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Most read opinions/reflections 2019 


Two blogs exploring longstanding questions asked of the Christian faith received the most attention in The Baptist Times in 2019. Why does God allow bad things to happen? written in the aftermath of the terrorist attack in Sri Lanka by Chris Goswami, received the most hits, closely followed by Colin Sedgwick's reflection on horrible passages in the Bible - Bad things in God’s word.



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1 Why does God allow bad things to happen? Ultimately not a question we can answer satisfactorily, but there are things we can say that might help. By Chris Goswami

2 Bad things in God’s word What are we, as followers of Jesus, to make of the horrible passages of the Bible? Colin Sedgwick offers a reflection on Judges 19

3 A new year, new possibilities September is a good time to consider the deeper change God longs for in our churches, writes Trevor Neill

4 A reflection for Maundy Thursday This is my body, this is my blood: With his words he held out broken bread and the cup of wine...

5 What can Christians do about knife crime? The view from a local church, by Dr Sally Mann, Minister of Bonny Downs Baptist Church in East London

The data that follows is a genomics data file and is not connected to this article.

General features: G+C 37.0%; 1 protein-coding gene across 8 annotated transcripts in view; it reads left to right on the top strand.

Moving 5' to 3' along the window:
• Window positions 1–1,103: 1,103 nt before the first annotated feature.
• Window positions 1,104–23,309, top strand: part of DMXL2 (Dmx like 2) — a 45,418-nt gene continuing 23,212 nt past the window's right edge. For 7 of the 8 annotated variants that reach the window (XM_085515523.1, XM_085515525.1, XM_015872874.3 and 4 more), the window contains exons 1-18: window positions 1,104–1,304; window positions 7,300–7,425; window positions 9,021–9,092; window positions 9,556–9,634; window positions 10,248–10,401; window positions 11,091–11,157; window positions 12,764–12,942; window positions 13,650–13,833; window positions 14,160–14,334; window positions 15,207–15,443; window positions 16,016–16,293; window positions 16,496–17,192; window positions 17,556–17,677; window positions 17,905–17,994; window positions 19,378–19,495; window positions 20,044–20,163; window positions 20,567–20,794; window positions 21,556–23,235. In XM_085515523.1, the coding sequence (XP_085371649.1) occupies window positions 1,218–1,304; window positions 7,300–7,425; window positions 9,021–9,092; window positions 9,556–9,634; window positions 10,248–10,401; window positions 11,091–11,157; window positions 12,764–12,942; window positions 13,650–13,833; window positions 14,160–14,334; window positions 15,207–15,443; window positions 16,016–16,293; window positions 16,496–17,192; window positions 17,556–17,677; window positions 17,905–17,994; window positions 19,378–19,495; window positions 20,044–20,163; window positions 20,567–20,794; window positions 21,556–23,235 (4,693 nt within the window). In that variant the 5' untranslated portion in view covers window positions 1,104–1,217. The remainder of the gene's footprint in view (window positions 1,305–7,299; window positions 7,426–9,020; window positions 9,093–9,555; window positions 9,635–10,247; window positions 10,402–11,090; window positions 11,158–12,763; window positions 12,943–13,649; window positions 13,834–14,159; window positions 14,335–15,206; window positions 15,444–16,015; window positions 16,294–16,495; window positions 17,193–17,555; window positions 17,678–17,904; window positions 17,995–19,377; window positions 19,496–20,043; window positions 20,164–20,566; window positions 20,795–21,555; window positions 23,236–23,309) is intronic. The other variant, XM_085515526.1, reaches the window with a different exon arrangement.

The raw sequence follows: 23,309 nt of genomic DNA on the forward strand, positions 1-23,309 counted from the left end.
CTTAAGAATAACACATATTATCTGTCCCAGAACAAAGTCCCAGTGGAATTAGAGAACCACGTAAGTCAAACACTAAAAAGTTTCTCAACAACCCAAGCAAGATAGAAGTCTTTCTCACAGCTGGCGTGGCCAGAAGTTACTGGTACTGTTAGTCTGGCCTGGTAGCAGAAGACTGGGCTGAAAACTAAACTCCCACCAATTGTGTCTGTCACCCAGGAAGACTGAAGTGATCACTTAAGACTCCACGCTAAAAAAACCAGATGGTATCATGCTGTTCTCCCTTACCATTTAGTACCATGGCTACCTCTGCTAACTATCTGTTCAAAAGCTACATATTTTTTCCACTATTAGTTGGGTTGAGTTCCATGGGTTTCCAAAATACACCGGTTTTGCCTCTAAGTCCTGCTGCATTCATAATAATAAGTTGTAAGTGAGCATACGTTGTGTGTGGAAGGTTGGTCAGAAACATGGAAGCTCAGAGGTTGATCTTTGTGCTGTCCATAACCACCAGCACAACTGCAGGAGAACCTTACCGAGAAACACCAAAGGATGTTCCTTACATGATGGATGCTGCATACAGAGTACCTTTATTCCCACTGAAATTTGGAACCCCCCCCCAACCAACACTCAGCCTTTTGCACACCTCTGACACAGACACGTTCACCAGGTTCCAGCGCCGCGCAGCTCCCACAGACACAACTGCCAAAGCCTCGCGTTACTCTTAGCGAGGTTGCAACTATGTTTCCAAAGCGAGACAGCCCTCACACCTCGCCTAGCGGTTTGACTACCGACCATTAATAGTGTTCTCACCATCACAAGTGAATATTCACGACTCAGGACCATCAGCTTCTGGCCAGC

6 Christians and the pursuit of perfection  Can we be real in our churches about the reality of mental health struggles?

7 Women in Ministry: still a sticking point? Ali Taylor was invited to create a mosaic at the recent Baptist International Conference on Theological Education

8 The difference a church can make  Faith Bowers on the impact of Bloomsbury Central Baptist Church's support for her son Richard throughout his 50 years

9 Nurturing the gift of a listening ear In this age where social media has diminished communication skills, there is an even greater need to listen well

10 The radical economics of scripture Our economic system is fundamentally unjust. Can we imagine a just economics in line with the grace of scripture?


 
Baptist Times, 16/12/2019
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An explosion in church social action projects, yet worship still focusing on a more individualistic understanding of salvation. Why we need to acknowledge this, and other divisions
Chris Goswami summarises some of the trends in churches being enabled by new technology: real trends happening now, not in ten years’ time
This is a decade when Christians can be a voice for change for the elderly, says Louise Morse - and here's what I'd like to see happen
Why we have to form churches that are not based on what Christians like, but on what non-Christians need the church to be, writes Michael Shaw
This isn’t a survival ‘don’t rock the boat’ sort of mindset – but rather a reckless ‘nothing is impossible for God’ approach
Two blogs that highlighted some longstanding questions about the Christian faith received the most attention in 2019
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